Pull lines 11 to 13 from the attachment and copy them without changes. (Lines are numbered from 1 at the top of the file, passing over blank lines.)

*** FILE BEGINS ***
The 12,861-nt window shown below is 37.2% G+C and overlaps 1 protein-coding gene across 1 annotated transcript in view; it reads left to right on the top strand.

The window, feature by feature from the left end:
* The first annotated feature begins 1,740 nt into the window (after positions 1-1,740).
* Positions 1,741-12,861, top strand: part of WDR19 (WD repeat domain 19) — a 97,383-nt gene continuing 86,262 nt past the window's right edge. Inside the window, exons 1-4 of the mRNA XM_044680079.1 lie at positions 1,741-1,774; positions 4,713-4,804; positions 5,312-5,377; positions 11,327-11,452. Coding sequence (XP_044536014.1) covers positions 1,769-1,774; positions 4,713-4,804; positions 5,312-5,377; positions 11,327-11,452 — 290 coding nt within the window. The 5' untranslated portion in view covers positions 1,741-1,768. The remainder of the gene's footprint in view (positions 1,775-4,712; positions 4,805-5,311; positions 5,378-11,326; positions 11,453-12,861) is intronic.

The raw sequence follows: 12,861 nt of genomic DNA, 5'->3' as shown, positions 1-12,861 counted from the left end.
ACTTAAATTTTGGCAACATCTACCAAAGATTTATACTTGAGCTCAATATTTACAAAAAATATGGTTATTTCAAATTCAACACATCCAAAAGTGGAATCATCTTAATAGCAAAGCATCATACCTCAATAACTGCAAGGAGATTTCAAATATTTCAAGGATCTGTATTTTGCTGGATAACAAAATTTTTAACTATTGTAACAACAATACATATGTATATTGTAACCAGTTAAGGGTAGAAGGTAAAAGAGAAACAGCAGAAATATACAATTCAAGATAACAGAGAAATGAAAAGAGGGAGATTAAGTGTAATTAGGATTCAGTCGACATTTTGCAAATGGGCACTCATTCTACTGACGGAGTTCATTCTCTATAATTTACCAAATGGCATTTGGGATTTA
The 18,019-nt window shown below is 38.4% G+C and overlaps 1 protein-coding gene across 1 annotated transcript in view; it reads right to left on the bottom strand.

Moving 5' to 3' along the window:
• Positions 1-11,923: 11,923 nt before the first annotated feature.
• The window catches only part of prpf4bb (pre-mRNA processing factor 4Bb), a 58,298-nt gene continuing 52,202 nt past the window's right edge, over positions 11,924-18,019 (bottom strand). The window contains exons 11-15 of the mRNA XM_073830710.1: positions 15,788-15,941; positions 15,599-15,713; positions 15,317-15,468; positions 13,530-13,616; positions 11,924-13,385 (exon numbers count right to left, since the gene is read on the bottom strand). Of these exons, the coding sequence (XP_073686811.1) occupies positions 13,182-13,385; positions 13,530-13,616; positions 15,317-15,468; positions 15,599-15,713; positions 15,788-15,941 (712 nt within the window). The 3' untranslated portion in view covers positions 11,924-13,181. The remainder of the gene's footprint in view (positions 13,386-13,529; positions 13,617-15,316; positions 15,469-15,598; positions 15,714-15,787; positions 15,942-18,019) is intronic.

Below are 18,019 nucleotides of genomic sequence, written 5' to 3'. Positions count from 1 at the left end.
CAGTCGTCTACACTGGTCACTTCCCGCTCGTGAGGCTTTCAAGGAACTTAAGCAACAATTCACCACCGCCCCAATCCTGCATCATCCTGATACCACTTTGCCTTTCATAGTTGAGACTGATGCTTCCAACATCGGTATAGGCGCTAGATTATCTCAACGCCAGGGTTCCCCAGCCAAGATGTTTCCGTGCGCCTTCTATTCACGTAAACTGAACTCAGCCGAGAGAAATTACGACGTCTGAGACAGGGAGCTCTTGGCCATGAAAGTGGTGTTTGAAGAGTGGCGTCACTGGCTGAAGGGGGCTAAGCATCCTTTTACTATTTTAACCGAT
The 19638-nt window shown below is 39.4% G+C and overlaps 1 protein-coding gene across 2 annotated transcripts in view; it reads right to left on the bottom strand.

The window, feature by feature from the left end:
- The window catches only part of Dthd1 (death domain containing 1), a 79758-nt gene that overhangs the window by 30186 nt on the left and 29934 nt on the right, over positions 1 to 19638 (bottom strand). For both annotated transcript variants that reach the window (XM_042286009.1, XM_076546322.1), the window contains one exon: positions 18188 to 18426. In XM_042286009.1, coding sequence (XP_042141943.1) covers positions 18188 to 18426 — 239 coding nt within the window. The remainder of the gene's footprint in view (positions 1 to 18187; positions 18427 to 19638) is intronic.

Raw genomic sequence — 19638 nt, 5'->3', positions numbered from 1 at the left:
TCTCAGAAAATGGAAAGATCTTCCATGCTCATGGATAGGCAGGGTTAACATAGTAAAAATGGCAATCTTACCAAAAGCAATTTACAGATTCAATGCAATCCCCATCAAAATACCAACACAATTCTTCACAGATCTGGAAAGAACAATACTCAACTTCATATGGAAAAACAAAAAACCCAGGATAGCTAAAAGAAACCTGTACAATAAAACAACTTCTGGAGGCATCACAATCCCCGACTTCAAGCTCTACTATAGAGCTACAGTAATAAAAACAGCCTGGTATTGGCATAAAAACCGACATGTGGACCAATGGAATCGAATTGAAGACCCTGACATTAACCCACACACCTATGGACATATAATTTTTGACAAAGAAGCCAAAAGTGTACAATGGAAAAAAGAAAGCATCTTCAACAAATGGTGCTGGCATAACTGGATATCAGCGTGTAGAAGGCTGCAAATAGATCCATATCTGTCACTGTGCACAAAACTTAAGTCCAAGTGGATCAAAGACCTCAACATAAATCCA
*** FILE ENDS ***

Below are 18,019 nucleotides of genomic sequence, written 5' to 3'. Positions count from 1 at the left end.
CAGTCGTCTACACTGGTCACTTCCCGCTCGTGAGGCTTTCAAGGAACTTAAGCAACAATTCACCACCGCCCCAATCCTGCATCATCCTGATACCACTTTGCCTTTCATAGTTGAGACTGATGCTTCCAACATCGGTATAGGCGCTAGATTATCTCAACGCCAGGGTTCCCCAGCCAAGATGTTTCCGTGCGCCTTCTATTCACGTAAACTGAACTCAGCCGAGAGAAATTACGACGTCTGAGACAGGGAGCTCTTGGCCATGAAAGTGGTGTTTGAAGAGTGGCGTCACTGGCTGAAGGGGGCTAAGCATCCTTTTACTATTTTAACCGAT
The 19638-nt window shown below is 39.4% G+C and overlaps 1 protein-coding gene across 2 annotated transcripts in view; it reads right to left on the bottom strand.